Very little is known about the details of Maximus' life prior to his involvement in the theological and political conflicts of the Monothelite controversy.
 Numerous Maximian scholars call substantial portions of the Maronite biography into question, including Maximus' birth in Palestine, which was a common seventh century trope to discredit an opponent. Moreover, the exceptional education Maximus evidently received could not have been had in any other part of the Byzantine Empire during that time except for Constantinople, and possibly Caesarea and Alexandria. It is also very unlikely that anyone of low social birth, as the Maronite biography describes Maximus, could have ascended by the age of thirty to be the Protoasecretis of the Emperor Heraclius, one of the most powerful positions in the Empire. It is more likely that Maximus was born of an aristocratic family and received an unparalleled education in philosophy, mathematics, astronomy, etc. It is true, however, that Maximus did not study rhetoric as he himself notes in the prologue to his Earlier Ambigua to John,
 to which his lack of high stylistic by Byzantine standards attests. Nevertheless, for reasons not explained in the few autobiographical details to be gleaned from his texts, Maximus left public life and took
monastic vows at the monastery of
Philippicus in Chrysopolis, a city across the
Bosporus from Constantinople (later known as Scutari, the modern Turkish city of
Üsküdar). Maximus was elevated to the position of
abbot of the monastery.
Anatolia, Maximus was forced to flee to a monastery near
Carthage. It was there that he came under the tutelage of
Saint Sophronius, and began studying in detail with him the Christological writings of
Gregory of Nazianzus and
Dionysius the Areopagite. Maximus continued his career as a theological and spiritual writer while his lengthy stay in Carthage.
 Maximus was also held in very high esteem by the
Gregory, the eparch
 and the population as a holy man, ostensibly becoming an influential unofficial political advisor and spiritual head in North Africa.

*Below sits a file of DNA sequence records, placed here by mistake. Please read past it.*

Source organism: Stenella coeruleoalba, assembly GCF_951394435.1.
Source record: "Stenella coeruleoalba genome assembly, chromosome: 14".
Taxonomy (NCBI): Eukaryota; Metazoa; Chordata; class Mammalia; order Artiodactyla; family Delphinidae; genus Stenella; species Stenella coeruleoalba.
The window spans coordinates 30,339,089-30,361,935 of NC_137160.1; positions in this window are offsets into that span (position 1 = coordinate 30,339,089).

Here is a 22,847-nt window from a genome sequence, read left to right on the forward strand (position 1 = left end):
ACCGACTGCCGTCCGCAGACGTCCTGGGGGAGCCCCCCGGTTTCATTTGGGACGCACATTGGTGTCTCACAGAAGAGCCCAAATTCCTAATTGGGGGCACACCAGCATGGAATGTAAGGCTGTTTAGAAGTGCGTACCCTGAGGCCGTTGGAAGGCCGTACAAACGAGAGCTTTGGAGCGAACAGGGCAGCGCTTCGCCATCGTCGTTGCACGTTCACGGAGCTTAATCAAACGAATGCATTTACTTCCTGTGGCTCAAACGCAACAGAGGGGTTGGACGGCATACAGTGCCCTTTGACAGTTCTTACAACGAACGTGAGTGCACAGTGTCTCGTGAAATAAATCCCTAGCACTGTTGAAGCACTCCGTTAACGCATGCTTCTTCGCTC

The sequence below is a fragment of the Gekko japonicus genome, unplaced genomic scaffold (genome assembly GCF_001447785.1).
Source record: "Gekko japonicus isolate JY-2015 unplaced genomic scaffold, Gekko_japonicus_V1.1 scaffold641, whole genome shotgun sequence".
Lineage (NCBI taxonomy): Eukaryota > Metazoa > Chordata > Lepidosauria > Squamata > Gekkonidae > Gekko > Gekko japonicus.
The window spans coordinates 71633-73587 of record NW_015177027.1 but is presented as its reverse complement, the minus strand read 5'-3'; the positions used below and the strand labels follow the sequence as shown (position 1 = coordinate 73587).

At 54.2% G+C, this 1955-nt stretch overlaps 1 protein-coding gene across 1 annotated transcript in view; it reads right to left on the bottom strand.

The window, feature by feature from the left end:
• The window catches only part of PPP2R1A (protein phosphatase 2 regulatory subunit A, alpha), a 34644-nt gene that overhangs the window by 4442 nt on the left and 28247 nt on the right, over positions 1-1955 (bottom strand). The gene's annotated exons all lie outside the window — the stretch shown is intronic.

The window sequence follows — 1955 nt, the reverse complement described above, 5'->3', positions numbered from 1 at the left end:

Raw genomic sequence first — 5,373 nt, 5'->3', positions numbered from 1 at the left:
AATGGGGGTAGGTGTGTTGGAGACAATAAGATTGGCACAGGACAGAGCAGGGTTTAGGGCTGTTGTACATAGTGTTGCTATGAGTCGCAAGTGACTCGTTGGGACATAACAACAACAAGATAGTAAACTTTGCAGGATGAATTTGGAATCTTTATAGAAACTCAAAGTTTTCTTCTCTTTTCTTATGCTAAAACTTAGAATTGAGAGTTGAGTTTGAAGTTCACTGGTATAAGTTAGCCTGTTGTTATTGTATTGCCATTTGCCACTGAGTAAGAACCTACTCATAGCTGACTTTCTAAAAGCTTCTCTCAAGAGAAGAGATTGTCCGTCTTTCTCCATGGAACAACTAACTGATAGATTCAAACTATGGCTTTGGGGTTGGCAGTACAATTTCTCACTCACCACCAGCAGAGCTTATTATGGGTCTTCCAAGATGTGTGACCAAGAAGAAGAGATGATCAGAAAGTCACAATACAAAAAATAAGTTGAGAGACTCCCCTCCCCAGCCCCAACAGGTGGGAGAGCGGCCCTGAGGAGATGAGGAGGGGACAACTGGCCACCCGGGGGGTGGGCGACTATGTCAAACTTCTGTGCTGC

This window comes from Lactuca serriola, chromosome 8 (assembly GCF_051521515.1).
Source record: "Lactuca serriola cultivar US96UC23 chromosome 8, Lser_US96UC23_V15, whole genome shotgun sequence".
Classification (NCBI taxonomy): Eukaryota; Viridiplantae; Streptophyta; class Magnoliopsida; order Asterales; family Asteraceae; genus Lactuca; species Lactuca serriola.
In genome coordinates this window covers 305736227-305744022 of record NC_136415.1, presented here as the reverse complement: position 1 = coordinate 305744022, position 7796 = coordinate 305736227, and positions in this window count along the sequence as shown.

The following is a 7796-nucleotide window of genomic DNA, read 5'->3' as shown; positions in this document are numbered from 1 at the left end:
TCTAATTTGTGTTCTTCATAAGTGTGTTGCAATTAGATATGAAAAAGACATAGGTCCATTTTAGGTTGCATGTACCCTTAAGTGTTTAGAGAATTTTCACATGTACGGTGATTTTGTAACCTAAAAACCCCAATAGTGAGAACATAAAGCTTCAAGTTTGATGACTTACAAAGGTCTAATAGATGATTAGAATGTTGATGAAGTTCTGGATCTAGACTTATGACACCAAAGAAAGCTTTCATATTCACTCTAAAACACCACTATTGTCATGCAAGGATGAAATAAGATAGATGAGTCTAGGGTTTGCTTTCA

Involvement in Monothelite controversy
While Maximus was in Carthage, a controversy broke out regarding how to understand the interaction between the human and divine natures within the
Jesus. This Christological debate was the latest development in disagreements that began following the
First Council of Nicaea in 325, and were intensified following the
Council of Chalcedon in 451. The
Monothelite position was developed as a compromise between the
dyophysitists and the
miaphysists, who believed dyophysitism is conceptually indistinguishable from
Nestorianism. The Monothelites adhered to the
Chalcedonian definition of the
hypostatic union: that two natures, one divine and one human, were united in the person of Christ. However, they went on to say that Christ had only a divine will and no human will (Monothelite is derived from the Greek for "one will"), which led some to charge them with
showing Constans II with his son. Constans II supported
, and had Maximus exiled for his refusal to agree to Monothelite teachings.
The Monothelite position was promulgated by
Patriarch Sergius I of Constantinople and by Maximus' friend and successor as the Abbot of Chrysopolis,
 Following the death of Sergius in 638, Pyrrhus succeeded him as Patriarch, but was shortly deposed due to political circumstances. During Pyrrhus' exile from Constantinople, Maximus and the deposed Patriarch held a public debate on the issue of Monothelitism. In the debate, which was held in the presence of many North African bishops, Maximus took the position that Jesus possessed both a human and a divine will. The result of the debate was that Pyrrhus admitted the error of the Monothelite position, and Maximus accompanied him to Rome in 645.
 However, on the death of Emperor Heraclius and the ascension of Emperor
Constans II, Pyrrhus returned to Constantinople and recanted of his acceptance of the
Dyothelite ("two wills") position.
Maximus may have remained in Rome, because he was present when the newly elected
Pope Martin I convened the
Lateran Council of 649 at the
Lateran Basilica in Rome.
 The 105 bishops present condemned Monothelitism in the official acts of the synod, which some believe may have been written by Maximus.
 It was in Rome that Pope Martin and Maximus were arrested in 653 under orders from
Constans II, who supported the Monothelite doctrine. Pope Martin was condemned without a trial, and died before he could be sent to the Imperial Capital.
Trial and exile
Maximus' refusal to accept Monothelitism caused him to be brought to the imperial capital of
Constantinople to be tried as a
heretic in 658. In Constantinople, Monothelitism had gained the favor of both the Emperor and the Patriarch of Constantinople. Maximus stood behind the Dyothelite position and was sent back into exile for four more years. During his trial he was accused of aiding the Muslim conquests
in Egypt and
North Africa, which he rejected as slander.
In 662, Maximus was placed on trial once more, and was once more convicted of heresy. Following the trial Maximus was tortured, having his tongue cut out, so he could no longer speak his rebellion, and his right hand cut off, so that he could no longer write letters.
 Maximus was then exiled to the
Colchis region of modern-day
Georgia and was cast in the fortress of Schemarum, perhaps Muris-Tsikhe near the modern town of
 He died soon thereafter, on 13 August 662.
 The events of the trials of Maximus were recorded by